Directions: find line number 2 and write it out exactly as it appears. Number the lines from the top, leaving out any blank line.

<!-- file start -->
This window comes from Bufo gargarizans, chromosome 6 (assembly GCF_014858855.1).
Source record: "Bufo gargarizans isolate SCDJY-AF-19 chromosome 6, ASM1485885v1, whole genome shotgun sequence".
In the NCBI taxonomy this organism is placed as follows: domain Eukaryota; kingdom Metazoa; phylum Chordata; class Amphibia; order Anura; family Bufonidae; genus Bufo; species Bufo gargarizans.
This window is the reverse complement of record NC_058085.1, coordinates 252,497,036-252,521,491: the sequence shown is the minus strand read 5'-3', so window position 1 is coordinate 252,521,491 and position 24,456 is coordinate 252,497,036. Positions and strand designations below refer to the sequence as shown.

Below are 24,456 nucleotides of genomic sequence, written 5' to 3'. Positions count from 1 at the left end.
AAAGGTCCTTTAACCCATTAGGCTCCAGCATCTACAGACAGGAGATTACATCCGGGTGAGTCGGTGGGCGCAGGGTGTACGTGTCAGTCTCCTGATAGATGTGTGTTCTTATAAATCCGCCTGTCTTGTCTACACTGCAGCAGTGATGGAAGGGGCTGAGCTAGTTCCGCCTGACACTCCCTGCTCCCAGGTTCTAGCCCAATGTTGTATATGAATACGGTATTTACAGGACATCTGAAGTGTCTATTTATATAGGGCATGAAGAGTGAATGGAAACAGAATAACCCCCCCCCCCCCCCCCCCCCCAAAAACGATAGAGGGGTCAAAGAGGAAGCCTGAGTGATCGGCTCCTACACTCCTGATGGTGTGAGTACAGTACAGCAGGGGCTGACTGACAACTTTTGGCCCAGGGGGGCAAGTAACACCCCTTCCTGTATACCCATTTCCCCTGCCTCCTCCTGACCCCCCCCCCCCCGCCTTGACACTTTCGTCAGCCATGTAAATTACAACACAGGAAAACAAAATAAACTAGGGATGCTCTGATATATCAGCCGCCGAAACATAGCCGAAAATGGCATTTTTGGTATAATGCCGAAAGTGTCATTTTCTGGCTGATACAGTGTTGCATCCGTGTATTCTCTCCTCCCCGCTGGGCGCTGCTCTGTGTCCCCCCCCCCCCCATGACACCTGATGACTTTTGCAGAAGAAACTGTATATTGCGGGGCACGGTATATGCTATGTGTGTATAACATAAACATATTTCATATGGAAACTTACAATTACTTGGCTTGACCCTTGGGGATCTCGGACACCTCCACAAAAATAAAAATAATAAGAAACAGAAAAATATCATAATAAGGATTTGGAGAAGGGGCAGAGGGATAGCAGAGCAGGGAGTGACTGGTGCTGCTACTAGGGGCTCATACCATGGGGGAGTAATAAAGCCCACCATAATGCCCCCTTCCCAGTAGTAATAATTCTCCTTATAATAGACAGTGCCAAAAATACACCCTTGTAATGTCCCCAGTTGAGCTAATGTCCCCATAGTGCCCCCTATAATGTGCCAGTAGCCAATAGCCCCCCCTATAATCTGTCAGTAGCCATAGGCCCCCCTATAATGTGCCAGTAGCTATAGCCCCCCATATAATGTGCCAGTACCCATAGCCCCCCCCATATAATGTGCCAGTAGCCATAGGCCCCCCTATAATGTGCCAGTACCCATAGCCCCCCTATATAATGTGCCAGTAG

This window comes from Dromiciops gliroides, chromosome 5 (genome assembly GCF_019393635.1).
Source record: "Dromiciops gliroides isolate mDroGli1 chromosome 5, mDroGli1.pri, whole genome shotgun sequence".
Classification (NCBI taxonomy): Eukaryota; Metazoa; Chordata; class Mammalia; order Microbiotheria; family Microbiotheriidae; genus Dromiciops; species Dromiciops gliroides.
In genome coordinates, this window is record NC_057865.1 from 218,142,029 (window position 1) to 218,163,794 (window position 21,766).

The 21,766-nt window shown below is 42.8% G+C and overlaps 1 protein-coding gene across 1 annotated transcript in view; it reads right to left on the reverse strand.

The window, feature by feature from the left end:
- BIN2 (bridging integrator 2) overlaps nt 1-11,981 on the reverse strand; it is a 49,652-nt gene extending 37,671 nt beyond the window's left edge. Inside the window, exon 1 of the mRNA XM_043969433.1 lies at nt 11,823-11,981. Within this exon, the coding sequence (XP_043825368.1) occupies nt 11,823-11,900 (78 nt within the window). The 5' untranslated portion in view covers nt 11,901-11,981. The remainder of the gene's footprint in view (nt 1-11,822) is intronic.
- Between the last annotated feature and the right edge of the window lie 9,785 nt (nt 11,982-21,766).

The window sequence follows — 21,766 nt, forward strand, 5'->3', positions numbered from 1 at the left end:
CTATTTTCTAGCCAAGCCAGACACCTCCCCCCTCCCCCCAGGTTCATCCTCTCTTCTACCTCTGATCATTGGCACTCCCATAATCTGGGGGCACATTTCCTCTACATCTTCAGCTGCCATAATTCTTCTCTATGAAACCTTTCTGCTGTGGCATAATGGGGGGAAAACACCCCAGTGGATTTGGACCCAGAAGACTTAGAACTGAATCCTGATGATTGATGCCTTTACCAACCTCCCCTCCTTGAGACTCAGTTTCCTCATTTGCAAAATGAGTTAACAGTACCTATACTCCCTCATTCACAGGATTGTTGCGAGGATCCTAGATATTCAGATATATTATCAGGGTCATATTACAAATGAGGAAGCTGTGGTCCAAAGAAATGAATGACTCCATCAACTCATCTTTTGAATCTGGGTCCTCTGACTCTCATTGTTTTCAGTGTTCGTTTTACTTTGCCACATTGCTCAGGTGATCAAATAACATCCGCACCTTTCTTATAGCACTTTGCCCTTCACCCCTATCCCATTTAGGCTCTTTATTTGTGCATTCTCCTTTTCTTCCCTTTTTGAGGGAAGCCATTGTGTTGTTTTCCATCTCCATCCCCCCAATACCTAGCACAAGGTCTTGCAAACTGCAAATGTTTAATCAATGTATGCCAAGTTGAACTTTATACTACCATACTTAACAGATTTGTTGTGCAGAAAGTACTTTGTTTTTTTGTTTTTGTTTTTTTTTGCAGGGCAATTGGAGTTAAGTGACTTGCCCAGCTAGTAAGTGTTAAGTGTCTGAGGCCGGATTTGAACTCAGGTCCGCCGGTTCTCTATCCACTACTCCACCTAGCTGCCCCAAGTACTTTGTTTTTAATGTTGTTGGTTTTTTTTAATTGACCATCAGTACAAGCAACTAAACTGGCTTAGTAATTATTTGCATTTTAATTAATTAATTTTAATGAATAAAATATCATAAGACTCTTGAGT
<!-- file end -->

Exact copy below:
Source record: "Bufo gargarizans isolate SCDJY-AF-19 chromosome 6, ASM1485885v1, whole genome shotgun sequence".